Thursday, March 24, 2011


Slow Seethe
(Hold on Hope, 2011)

Anger is a lot like death. We don't talk about it, except in hushed tones.

When people are angry, we rush them out of sight as quickly as possible. People who express anger risk being labeled unstable, unreasonable, hysterical (primarily women), and whatever they say in this self-inflicted state of behaviour must automatically be negated, no matter how true. It's too bad so much of the truth makes me angry. It requires tremendous discipline to accept, accept, accept.

Or maybe, anger is the new sex. We don't talk about it, we just act out in private.

How private is private? What is acting out?

I am an angry person. I feel that I came into this world curious and ready to go, and time and again I was shoved aside, pushed down, discounted, ignored, dismissed, told to lower my sights and act like everyone else or be shunned. Perhaps, given my limitations, it was kindness, but I never enjoyed the process. So I have developed some sensitivity to being dismissed, which of course gets in my way. Even so, I believe that "nurture" is not where my anger came from, exactly. I think I was prone to it from the start, and it was fed by ongoing disappointment as I learned more about the world, history, and how far/not far we've come.

I am, frankly, disappointed with my species, humanity, which has completely missed the point in the grand scheme despite my stalwart optimism. Don't they say that a pessimist is a disappointed optimist? I've devoted much of my self-work to developing a positive attitude, and I train my thinking. But I have a long way to go in my heart.

I feel frustrated and angry with stupidity, injustice, unnecessary complexity, unnecessary simplicity...basically, anything that reminds me that humanity is still struggling with even the basic concept that all life has value, that all life deserves respect and dignity.

I resent anything that reminds me that we are led by selfish, greedy, short-sighted monkeys with such a stranglehold on the systems they created that the rest of us are working our asses off, reading articles about reducing stress and living on less sleep, so that 400 of them can decide what to do with most of the world's wealth. And defending it as though it's actually democracy, they claim changing this system would destroy democratic principles that, in fact, are made mockery by our current system. The ultimate pyramid scheme, my friends, is capitalism without a conscience. To what end? To what end?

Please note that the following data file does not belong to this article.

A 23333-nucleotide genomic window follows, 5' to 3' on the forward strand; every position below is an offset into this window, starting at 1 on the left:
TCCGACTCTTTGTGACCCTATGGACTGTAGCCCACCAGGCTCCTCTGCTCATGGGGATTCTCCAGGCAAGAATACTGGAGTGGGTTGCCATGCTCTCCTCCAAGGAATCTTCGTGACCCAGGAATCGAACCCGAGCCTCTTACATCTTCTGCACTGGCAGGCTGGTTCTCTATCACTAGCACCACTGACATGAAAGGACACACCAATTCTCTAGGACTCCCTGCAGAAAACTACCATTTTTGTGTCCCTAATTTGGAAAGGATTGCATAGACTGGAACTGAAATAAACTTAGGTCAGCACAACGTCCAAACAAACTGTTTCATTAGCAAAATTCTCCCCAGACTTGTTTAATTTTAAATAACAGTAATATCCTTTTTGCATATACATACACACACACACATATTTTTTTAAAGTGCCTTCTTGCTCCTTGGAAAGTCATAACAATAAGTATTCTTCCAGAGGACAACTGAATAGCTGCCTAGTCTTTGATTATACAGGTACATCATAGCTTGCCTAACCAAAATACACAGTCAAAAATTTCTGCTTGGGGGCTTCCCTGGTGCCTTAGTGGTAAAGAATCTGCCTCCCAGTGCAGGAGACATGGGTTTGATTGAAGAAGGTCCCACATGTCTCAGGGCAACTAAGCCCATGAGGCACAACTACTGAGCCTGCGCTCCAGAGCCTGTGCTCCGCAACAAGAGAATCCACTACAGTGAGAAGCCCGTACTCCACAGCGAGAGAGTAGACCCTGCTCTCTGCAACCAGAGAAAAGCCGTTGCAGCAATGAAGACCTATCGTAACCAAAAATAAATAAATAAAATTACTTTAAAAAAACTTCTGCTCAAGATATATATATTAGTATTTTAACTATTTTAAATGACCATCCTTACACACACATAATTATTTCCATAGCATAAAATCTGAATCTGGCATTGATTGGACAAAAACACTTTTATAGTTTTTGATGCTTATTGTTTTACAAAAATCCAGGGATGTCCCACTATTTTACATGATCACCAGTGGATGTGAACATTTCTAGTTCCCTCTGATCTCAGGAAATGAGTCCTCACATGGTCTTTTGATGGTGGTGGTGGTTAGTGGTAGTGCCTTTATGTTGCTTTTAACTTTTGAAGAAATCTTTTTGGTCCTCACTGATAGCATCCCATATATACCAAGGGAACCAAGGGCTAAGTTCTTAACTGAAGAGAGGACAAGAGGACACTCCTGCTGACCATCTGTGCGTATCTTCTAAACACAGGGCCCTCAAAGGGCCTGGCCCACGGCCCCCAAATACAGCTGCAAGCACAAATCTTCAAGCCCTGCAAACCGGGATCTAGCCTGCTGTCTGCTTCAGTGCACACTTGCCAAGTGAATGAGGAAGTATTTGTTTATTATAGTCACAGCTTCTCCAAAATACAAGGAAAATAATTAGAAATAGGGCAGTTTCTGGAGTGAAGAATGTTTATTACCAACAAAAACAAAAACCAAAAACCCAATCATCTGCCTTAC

There is anger in my genetics, if that is possible, and I have the burden of carrying a piece of that darkness inside of me. It is a gift, as well, and I would not live without it, but it's a heavy, heavy rock to weigh down an otherwise light heart. It makes me a tourist wherever I go, and tells me the secrets in the room. It lets me forgive people for what they are capable of even if they never do it; they feel that and let down their guard enough for me to pass them a moment of hope. It's something.

I believe we must love the dark to bring balance, and the only way to do that is to learn to love the anger in myself so that it can be free to do more positive things than drag me into depressive mires or violent outbursts. That I have largely contained unacceptable externalization to my workouts doesn't make me less angry, just disciplined. That I have been highly disciplined most of my life means only that my anger is more secret.

I have only begun to scratch the surface on this.

*Let me tell you, I am more ashamed to speak of my anger, more afraid of other people's rejection of me as an angry person, than anything else I might reveal. I would rather people see me naked and cold than see me truly angry. I am so uncomfortable that I may not publish this.

(And thus we feed ourselves to the machine.)

Thursday, March 10, 2011

Staring into it

Burn Hole
(Hold on Hope Series, My Backyard, 2011)

Do you ever think,
I should just look away?

Tuesday, March 8, 2011

World in Motion

World in Motion (2011)

The barren world awaits the sun
to tell it what comes next
(blow, wind, blow...but not too hard)

Friday, March 4, 2011


Hope (is a well)
From my Hold on Hope series, 2011 (in progress)

I've often heard speakers begin their presentations with stories about how naive they used to be. They may describe earlier foibles and wrong-thinking with the amused affection of a parent, creating an illusion of vulnerability while actually only revealing what they have already resolved and, clearly, moved beyond. It's a fine tactic and I'm sure expresses their honest experience while establishing both rapport and context for their messages.

I imagine myself one day, many years from now, giving a speech like that; indulging, perhaps, a little self-congratulation at having finally dispelled the mire that overtakes me every time I think I've outrun it. Maybe I will describe this dry, cracked soul that begs for a hopespring while I moisten it with tears and spit and sometimes blood. Will I tell the audience how I clawed at that hard clay, stones grating my knuckles red, my fingernails broken and caked, because I didn't know what a shovel looked like? Will I say how I blamed the sky for not raining? Oh yes, of course I will. I will smile at my foolishness, hold up a shovel as a prop. All will be moved. I will stand before the people and know that I fulfill my purpose each day. I will shine with enlightenment, courage and love.

A girl can hope.